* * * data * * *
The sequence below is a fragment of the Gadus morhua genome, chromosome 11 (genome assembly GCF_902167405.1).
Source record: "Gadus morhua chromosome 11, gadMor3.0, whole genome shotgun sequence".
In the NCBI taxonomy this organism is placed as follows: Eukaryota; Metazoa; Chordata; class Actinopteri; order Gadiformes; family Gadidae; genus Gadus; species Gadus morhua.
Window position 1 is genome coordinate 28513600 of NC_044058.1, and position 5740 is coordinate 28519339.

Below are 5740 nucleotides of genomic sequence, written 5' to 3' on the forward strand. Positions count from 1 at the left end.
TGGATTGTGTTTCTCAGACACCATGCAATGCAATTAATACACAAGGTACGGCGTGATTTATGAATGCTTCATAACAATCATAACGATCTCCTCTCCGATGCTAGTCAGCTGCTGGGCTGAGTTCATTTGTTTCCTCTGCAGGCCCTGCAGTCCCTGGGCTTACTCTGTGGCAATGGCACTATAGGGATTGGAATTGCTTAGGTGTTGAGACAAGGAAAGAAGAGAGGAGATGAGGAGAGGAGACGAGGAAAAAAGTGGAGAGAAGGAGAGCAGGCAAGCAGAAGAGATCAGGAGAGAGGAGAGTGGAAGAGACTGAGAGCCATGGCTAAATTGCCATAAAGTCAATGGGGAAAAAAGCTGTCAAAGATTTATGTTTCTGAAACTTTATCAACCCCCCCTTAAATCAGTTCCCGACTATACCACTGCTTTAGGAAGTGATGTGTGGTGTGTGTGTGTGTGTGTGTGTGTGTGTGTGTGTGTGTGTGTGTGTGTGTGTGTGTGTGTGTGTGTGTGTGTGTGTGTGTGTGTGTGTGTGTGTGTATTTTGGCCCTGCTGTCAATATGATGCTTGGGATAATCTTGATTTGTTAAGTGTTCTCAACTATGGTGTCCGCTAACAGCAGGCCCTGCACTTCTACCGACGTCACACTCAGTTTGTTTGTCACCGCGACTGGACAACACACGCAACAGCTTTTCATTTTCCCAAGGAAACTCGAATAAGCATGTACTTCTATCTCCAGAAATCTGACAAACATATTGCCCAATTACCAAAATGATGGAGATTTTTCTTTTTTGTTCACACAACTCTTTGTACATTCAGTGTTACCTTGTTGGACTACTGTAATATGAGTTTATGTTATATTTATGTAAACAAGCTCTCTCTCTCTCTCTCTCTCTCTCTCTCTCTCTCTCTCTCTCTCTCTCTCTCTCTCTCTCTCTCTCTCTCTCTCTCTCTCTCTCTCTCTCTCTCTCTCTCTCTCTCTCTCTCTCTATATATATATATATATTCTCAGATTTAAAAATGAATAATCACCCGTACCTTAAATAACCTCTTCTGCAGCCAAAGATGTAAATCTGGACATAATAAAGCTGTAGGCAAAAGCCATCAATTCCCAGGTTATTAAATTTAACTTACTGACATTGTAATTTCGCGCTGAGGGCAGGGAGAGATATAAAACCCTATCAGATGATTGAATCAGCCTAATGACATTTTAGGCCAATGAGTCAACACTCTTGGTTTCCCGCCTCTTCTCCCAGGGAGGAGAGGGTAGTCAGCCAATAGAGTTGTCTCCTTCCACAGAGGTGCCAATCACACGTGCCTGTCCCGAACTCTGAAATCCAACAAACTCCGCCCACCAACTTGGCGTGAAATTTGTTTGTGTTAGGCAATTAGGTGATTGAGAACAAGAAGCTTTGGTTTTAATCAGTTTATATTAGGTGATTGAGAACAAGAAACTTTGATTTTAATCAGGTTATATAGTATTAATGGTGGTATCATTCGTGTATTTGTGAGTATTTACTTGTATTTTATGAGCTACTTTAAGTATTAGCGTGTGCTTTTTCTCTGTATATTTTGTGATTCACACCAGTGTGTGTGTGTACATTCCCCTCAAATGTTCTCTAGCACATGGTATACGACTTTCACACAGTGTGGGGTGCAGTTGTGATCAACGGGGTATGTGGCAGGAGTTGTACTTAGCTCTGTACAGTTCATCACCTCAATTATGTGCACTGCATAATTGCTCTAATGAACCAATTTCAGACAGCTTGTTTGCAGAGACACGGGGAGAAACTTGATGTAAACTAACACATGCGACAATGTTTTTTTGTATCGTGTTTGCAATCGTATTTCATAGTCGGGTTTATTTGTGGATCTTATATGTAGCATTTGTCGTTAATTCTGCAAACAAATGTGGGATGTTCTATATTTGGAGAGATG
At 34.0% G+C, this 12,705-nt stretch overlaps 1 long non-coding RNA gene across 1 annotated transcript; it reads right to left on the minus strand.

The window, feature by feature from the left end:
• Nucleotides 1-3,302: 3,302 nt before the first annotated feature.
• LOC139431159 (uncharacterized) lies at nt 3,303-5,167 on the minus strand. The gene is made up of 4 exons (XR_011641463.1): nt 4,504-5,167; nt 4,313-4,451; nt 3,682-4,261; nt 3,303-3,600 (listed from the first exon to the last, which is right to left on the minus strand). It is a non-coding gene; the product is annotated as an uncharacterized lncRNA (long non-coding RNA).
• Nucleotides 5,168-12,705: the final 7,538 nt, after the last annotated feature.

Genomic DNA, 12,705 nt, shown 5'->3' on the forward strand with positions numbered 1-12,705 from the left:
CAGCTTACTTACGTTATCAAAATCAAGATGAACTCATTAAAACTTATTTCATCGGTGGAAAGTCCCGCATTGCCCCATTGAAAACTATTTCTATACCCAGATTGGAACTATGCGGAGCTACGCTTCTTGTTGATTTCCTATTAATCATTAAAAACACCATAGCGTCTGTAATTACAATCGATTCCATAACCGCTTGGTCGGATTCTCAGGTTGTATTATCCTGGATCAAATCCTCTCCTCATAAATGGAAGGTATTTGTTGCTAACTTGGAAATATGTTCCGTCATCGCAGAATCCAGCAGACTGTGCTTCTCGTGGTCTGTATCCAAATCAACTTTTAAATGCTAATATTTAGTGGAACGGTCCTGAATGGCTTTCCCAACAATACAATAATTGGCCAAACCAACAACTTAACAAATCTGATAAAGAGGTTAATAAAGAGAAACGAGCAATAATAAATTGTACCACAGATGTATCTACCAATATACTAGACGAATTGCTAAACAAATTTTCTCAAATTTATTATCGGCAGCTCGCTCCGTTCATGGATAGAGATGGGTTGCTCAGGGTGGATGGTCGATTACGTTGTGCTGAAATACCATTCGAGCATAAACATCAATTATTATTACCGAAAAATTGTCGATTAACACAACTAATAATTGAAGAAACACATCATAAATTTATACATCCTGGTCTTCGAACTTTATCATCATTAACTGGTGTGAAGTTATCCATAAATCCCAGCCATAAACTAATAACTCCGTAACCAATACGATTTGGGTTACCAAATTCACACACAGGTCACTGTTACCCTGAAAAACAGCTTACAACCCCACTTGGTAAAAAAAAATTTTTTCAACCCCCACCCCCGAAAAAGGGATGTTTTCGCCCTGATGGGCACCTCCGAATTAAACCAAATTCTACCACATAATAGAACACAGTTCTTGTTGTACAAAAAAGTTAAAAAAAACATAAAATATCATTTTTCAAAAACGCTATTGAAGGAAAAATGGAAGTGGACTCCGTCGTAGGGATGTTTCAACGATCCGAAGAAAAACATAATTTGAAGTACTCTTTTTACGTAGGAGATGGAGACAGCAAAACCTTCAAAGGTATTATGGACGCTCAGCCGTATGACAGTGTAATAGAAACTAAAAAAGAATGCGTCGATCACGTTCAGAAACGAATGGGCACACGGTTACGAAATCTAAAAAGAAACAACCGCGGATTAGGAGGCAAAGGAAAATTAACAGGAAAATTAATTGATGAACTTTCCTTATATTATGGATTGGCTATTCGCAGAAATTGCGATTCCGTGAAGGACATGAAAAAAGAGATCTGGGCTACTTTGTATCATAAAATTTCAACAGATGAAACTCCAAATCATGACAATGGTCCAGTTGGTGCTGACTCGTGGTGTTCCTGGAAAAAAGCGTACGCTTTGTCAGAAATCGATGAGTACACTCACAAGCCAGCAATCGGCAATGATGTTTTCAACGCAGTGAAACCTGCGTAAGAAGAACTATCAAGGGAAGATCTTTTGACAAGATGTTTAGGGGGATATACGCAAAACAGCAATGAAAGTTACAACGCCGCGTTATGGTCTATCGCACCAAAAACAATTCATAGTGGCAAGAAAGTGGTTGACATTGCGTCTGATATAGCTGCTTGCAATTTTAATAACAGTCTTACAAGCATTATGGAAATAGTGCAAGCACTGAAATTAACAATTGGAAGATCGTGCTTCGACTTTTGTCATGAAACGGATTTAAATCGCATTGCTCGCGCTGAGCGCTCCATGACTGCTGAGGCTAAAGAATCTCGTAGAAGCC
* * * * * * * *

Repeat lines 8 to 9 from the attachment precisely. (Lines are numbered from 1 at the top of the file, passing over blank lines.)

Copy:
The window, feature by feature from the left end:
• Nucleotides 1-3,302: 3,302 nt before the first annotated feature.